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Adjusting parameters of aortic valve stenosis severity by body size
  1. Jan Minners1,
  2. Christa Gohlke-Baerwolf1,
  3. Beat A Kaufmann2,
  4. Edda Bahlmann3,
  5. Eva Gerdts4,
  6. Kurt Boman5,
  7. John B Chambers6,
  8. Christoph A Nienaber7,
  9. Ronnie Willenheimer8,
  10. Kristian Wachtell9,
  11. Ingar Holme10,
  12. Terje R Pedersen10,
  13. Franz-Josef Neumann1,
  14. Nikolaus Jander1
  1. 1University Heart Center Freiburg/Bad Krozingen, Bad Krozingen, Germany
  2. 2Department of Cardiology, University Hospital Basel, Switzerland
  3. 3Department of Cardiology, Asklepios Clinic St. Georg, Hamburg, Germany
  4. 4Institute of Medicine, University of Bergen, Haukeland University Hospital, Bergen, Norway
  5. 5Department of Medicine, Skellefteå, Sweden/Institution of Public Health and Clinical Medicine, Umeå University, Sweden
  6. 6Cardiothoracic Centre, Guys and St Thomas' Hospital Trust, London, UK
  7. 7Heart Center Rostock, University of Rostock, Germany
  8. 8Heart Health Group and Lund University, Malmö, Sweden
  9. 9Department of Cardiology, Glostrup, Copenhagen, Denmark
  10. 10University of Oslo and Oslo University Hospital, Ullevål, Centre of Preventive Medicine, Oslo, Norway
  1. Correspondence to Dr Jan Minners, University Heart Center Freiburg, Suedring 15, 79189 Bad Krozingen, Germany; jan.minners{at}


Background Adjustment of cardiac dimensions by measures of body size appears intuitively convincing and in patients with aortic stenosis, aortic valve area (AVA) is commonly adjusted by body surface area (BSA). However, there is little evidence to support such an approach.

Objective To identify the adequate measure of body size for the adjustment of aortic stenosis severity.

Methods Parameters of aortic stenosis severity (jet velocity, mean pressure gradient (MPG) and AVA) and measures of body size (height, weight, BSA and body mass index (BMI)) were analysed in 2843 consecutive patients with aortic stenosis (jet velocity ≥2.5 m/s) and related to outcomes in a second cohort of 1525 patients from the Simvastatin/Ezetimibe in Aortic Stenosis (SEAS) study.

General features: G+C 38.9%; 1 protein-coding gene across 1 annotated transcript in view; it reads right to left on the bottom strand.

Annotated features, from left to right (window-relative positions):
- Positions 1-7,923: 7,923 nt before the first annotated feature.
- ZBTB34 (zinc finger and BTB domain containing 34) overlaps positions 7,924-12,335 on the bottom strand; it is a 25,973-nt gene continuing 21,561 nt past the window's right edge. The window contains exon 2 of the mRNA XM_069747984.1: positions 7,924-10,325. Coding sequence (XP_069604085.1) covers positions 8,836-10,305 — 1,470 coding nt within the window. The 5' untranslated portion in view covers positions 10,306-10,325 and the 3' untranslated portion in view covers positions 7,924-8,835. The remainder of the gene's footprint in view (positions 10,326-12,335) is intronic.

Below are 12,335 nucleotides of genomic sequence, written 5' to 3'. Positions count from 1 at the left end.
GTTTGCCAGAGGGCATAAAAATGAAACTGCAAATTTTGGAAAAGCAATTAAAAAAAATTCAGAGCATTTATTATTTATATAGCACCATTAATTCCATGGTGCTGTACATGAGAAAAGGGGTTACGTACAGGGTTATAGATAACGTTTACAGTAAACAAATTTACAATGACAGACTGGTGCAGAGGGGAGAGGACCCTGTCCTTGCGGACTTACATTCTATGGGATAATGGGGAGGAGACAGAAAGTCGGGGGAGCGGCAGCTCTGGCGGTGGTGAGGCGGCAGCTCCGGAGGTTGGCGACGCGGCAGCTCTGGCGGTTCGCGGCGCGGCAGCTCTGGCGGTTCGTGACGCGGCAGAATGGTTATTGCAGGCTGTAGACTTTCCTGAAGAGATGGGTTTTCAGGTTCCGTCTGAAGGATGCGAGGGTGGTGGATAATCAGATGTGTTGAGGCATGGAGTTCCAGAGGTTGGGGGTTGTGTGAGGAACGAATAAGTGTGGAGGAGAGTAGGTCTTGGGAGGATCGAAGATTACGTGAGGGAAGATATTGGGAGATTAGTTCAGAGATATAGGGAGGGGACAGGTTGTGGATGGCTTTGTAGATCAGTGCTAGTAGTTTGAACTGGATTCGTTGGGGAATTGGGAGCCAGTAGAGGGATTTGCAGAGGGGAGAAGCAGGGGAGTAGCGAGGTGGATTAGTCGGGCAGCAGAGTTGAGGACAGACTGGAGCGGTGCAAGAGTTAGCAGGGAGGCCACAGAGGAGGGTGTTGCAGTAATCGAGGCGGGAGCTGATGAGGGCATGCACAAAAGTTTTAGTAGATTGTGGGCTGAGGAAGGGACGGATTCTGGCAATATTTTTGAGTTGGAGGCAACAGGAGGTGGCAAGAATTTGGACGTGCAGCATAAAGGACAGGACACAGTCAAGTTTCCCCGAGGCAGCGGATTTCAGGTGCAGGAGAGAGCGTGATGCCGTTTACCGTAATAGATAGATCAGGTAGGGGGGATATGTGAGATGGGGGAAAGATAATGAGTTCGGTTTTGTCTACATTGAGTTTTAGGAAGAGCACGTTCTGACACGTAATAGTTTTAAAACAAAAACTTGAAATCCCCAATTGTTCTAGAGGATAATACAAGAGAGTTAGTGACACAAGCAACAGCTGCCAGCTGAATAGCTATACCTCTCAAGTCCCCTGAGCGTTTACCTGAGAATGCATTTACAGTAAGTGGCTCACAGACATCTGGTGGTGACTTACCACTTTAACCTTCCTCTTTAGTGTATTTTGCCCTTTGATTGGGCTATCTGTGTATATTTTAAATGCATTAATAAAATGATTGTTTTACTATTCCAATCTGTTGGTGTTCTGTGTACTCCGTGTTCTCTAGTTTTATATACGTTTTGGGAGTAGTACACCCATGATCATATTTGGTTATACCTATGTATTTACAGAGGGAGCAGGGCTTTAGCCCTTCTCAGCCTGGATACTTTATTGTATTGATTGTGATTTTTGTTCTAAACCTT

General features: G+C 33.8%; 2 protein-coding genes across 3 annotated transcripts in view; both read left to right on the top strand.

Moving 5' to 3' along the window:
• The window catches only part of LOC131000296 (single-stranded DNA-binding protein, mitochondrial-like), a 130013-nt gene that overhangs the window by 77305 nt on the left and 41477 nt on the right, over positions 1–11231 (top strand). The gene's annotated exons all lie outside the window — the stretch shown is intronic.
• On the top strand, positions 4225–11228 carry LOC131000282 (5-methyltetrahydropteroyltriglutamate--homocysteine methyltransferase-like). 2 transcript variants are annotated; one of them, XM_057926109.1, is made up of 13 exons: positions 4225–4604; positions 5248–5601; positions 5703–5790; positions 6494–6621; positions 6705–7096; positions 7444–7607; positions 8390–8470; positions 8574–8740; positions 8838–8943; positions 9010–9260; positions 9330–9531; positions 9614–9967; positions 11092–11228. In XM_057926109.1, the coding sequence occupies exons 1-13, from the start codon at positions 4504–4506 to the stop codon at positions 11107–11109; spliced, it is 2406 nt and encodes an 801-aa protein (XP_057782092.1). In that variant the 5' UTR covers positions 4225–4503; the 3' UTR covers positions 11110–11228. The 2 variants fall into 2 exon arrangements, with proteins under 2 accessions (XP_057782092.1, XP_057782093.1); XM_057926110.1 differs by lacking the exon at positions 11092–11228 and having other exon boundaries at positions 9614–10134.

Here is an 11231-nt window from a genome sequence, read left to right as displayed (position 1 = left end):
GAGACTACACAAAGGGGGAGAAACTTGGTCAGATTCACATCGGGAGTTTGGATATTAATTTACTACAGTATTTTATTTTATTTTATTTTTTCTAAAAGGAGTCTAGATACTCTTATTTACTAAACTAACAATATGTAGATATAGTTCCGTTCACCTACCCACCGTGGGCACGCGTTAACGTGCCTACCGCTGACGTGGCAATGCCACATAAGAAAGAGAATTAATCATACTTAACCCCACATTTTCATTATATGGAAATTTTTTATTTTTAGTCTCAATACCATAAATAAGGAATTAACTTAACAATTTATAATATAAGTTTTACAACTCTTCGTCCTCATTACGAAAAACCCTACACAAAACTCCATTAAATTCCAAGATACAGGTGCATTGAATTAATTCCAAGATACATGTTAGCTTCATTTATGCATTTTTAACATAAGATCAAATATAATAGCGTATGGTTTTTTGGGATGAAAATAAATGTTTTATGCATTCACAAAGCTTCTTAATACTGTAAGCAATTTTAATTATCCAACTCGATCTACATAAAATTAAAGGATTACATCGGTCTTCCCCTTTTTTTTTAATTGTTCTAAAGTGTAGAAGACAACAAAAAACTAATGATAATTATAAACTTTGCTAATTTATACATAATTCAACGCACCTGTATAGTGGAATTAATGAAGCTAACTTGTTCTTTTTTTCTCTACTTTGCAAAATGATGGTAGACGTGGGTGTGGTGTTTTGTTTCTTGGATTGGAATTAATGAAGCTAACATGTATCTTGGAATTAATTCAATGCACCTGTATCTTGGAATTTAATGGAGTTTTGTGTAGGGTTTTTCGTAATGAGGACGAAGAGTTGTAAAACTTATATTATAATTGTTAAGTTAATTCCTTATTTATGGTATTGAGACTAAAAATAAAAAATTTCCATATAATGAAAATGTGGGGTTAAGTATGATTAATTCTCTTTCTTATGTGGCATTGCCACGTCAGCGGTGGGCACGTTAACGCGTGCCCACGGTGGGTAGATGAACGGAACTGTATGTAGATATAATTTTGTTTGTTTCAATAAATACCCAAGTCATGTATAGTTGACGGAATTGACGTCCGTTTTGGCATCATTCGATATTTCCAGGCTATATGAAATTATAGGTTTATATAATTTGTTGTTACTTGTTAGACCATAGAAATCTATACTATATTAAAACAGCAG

Results Whereas jet velocity and MPG were independent of body size, AVA was significantly correlated with height, weight, BSA and BMI (Pearson correlation coefficient (r) 0.319, 0.281, 0.317 and 0.126, respectively, all p<0.001) to the effect that larger patients presented with larger AVA (less severe stenosis). Of the anthropometric measures used for linear adjustment, BSA was most effective in eliminating the correlation between AVA and body size (r=0.007), rivalled only by allometric (non-linear) models, findings that are confirmed in 1525 prospectively followed patients from the SEAS study. Predictive accuracy for aortic valve events and cardiovascular death during 46 months of follow-up was unchanged by adjusting AVA, regardless of measure of body size (area under the receiver operating curve for AVA 0.72 (CI 0.58 to 0.87) versus, for example, AVA/BSA 0.75 (CI 0.61 to 0.88), p=0.22).

Conclusions In the assessment of aortic stenosis, linear adjustment of AVA by BSA improves comparability between patients with diverging body size without, however, increasing the predictive accuracy for clinical events in a population with mild to moderate stenosis.

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